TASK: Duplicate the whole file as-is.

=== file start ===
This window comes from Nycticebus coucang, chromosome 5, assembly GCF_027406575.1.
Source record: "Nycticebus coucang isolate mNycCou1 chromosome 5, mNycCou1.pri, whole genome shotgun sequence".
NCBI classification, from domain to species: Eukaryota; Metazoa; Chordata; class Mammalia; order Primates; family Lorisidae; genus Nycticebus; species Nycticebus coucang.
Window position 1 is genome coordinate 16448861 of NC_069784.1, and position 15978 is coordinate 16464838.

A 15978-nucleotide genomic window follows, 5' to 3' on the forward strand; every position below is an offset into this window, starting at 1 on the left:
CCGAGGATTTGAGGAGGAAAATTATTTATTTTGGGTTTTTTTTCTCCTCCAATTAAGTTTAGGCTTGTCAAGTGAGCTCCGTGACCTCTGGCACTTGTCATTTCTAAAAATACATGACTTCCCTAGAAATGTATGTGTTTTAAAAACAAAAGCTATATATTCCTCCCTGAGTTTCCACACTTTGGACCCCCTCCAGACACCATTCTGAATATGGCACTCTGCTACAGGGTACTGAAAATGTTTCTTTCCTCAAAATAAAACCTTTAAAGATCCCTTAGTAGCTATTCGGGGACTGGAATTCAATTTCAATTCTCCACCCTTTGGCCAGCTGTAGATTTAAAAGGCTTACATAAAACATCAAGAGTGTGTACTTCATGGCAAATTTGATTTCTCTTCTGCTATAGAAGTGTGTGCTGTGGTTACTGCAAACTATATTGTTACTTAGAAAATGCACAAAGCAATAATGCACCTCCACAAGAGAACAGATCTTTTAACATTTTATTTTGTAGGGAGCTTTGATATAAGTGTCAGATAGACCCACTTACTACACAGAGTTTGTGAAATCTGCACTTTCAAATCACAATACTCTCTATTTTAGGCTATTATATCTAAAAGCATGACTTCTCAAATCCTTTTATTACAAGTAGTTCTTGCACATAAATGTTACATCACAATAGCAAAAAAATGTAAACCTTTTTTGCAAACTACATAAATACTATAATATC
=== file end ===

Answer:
This window comes from Nycticebus coucang, chromosome 5, assembly GCF_027406575.1.
Source record: "Nycticebus coucang isolate mNycCou1 chromosome 5, mNycCou1.pri, whole genome shotgun sequence".
NCBI classification, from domain to species: Eukaryota; Metazoa; Chordata; class Mammalia; order Primates; family Lorisidae; genus Nycticebus; species Nycticebus coucang.
Window position 1 is genome coordinate 16448861 of NC_069784.1, and position 15978 is coordinate 16464838.

A 15978-nucleotide genomic window follows, 5' to 3' on the forward strand; every position below is an offset into this window, starting at 1 on the left:
CCGAGGATTTGAGGAGGAAAATTATTTATTTTGGGTTTTTTTTCTCCTCCAATTAAGTTTAGGCTTGTCAAGTGAGCTCCGTGACCTCTGGCACTTGTCATTTCTAAAAATACATGACTTCCCTAGAAATGTATGTGTTTTAAAAACAAAAGCTATATATTCCTCCCTGAGTTTCCACACTTTGGACCCCCTCCAGACACCATTCTGAATATGGCACTCTGCTACAGGGTACTGAAAATGTTTCTTTCCTCAAAATAAAACCTTTAAAGATCCCTTAGTAGCTATTCGGGGACTGGAATTCAATTTCAATTCTCCACCCTTTGGCCAGCTGTAGATTTAAAAGGCTTACATAAAACATCAAGAGTGTGTACTTCATGGCAAATTTGATTTCTCTTCTGCTATAGAAGTGTGTGCTGTGGTTACTGCAAACTATATTGTTACTTAGAAAATGCACAAAGCAATAATGCACCTCCACAAGAGAACAGATCTTTTAACATTTTATTTTGTAGGGAGCTTTGATATAAGTGTCAGATAGACCCACTTACTACACAGAGTTTGTGAAATCTGCACTTTCAAATCACAATACTCTCTATTTTAGGCTATTATATCTAAAAGCATGACTTCTCAAATCCTTTTATTACAAGTAGTTCTTGCACATAAATGTTACATCACAATAGCAAAAAAATGTAAACCTTTTTTGCAAACTACATAAATACTATAATATC